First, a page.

International climate finance

G7 summit: what’s in it for climate finance?

Progress on climate finance is conceivable, but will likely be difficult to achieve. A possible outcome: mere platitudes. Image © German federal government

Climate change will rank high on the agenda when the leaders of the seven major developed economies – Germany, France, the United Kingdom, Italy, Japan, the USA and Canada (G7) – meet in Bavaria’s Schloss Elmau in June. The focus is inevitable, as Chancellor Merkel may have thought to herself, if a comprehensive climate change agreement is to be reached in Paris in late 2015. Moreover, she had not attended the last gathering of heads of government on the topic – the UN climate summit in New York last September – with the very excuse that climate change would feature prominently at the G7 summit under German presidency.

Progress on climate finance will apparently also be a focus of the meeting. At the G7 summit in Brussels in 2014, the heads of government had already reaffirmed the pledge they made in Copenhagen in 2009 to increase their financial support for developing countries in the fight against climate change to $100 billion annually by 2020.

The G7 summit: an opportunity for climate finance?

With just six months to go until the United Nations Climate Change Conference in Paris, the industrialized countries have understood that they must submit a credible roadmap for the fulfillment of their pledge – to date they have always dismissed such demands by developing countries and thus played into the hands of countries aiming to complicate the negotiation of a new agreement. The German government is now planning to put the $100 billion question on the G7’s table as well. It remains to be seen whether this will result in mere platitudes or a workable plan to achieve the 2020 goal. There is little hope, however, as the temptation will be strong to engage in label engineering and counting every conceivable private investment toward the goal instead of committing to true growth in public climate aid.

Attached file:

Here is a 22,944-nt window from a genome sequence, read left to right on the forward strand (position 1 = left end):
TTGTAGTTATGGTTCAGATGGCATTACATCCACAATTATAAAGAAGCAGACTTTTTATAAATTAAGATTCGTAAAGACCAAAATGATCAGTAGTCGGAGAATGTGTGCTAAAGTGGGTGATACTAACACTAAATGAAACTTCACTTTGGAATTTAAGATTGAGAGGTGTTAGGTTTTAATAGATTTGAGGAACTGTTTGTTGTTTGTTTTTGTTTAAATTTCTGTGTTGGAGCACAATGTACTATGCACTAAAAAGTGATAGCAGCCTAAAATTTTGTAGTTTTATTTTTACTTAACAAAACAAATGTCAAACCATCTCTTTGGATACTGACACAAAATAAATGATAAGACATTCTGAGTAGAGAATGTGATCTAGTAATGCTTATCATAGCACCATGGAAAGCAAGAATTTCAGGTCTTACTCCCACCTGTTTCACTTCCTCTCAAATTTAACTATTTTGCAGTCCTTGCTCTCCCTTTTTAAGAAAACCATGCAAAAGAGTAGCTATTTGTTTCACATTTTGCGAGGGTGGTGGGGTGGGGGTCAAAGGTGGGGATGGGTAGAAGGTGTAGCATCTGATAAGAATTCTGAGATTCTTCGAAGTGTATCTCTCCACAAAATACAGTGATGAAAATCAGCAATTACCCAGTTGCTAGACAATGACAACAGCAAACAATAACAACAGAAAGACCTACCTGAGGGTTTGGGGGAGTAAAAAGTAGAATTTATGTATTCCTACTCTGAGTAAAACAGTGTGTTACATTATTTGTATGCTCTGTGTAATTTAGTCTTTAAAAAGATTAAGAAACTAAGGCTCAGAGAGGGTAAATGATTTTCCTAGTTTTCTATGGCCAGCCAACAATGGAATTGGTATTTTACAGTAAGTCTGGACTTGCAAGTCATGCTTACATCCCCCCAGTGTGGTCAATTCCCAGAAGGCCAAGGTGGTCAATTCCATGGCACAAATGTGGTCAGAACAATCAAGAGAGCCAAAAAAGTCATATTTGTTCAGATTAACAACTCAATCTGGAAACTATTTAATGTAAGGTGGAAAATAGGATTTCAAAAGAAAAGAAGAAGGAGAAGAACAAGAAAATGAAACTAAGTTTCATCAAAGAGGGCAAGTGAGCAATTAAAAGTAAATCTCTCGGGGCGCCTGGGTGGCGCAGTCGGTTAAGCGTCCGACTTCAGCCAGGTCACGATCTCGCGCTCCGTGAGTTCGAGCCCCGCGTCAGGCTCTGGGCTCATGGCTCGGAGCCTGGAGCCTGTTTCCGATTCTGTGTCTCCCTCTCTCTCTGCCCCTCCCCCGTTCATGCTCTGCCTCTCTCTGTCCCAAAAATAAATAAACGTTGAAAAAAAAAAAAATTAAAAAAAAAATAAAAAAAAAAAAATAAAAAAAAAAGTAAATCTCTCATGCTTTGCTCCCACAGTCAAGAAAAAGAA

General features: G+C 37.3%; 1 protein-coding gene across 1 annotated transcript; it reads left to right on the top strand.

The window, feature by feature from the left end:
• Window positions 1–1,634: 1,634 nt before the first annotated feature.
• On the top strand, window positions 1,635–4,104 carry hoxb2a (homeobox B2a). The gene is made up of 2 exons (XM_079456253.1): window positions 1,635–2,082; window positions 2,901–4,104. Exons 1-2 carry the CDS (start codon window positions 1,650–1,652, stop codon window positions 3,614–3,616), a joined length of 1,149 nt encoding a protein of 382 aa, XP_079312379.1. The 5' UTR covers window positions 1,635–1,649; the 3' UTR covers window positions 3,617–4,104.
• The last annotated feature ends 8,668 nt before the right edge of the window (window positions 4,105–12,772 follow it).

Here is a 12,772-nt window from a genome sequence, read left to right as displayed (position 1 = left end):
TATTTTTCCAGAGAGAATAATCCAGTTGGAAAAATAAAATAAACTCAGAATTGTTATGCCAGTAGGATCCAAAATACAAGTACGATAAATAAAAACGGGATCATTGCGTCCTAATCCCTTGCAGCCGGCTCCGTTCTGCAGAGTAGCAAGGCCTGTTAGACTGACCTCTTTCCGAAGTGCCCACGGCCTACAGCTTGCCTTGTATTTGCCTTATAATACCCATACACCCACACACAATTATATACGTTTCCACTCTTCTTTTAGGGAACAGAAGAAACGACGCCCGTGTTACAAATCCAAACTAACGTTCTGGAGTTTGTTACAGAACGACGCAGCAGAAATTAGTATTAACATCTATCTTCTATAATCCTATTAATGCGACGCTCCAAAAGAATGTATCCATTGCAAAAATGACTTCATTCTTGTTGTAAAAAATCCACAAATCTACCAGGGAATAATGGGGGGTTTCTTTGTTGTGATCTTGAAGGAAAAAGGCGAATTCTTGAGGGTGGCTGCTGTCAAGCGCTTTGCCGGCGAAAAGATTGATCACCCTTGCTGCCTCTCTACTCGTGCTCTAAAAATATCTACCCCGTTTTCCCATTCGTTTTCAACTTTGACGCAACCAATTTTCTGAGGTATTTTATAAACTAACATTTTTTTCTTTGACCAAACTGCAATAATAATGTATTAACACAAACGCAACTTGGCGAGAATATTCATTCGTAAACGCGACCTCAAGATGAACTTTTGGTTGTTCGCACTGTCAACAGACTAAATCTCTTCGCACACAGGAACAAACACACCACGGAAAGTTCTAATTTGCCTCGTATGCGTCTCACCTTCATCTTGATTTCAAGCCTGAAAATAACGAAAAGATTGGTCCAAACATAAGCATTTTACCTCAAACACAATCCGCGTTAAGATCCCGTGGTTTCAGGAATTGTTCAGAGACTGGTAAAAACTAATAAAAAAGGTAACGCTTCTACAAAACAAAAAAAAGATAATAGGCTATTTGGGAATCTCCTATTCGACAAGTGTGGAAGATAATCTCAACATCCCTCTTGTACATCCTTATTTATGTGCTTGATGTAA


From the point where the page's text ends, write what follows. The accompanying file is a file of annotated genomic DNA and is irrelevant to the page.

While crediting private investment toward the $100 billion goal is a controversial topic, the use of suitable instruments and support by rich countries to mobilize such investment in developing countries in particular is nevertheless one of the most important ongoing projects in international climate policy. The German government is discussing possible new initiatives in this field with its G7 partners as well. In principle, everyone likes the idea, as mobilizing the private sector would reduce the strain on stretched public budgets. The problem is that without incentives, little can be expected from the public sector. New initiatives will therefore require public money after all – and that is in such short supply that it will be difficult to put truly new G7 climate finance initiatives in place at Schloss Elmau.

In the run-up to the summit, the German government is also thinking about climate-friendly investment criteria for public funds such as the resources of the multilateral development banks. The result could be that the G7 countries will signal at least a vague willingness to establish such criteria to ensure that future investment by public actors does not torpedo climate protection. The German government is incidentally also subject to scrutiny in this issue, not least since its decision to stop financing the construction of coal-fired power plants in poor countries with development aid, but to continue supporting through export finance by the state-owned KfW bank and credit insurance by Euler Hermes AG. While the terms of export finance have been tightened somewhat recently, it remains to be seen how effective these measures will be.

Jan Kowalzig, Oxfam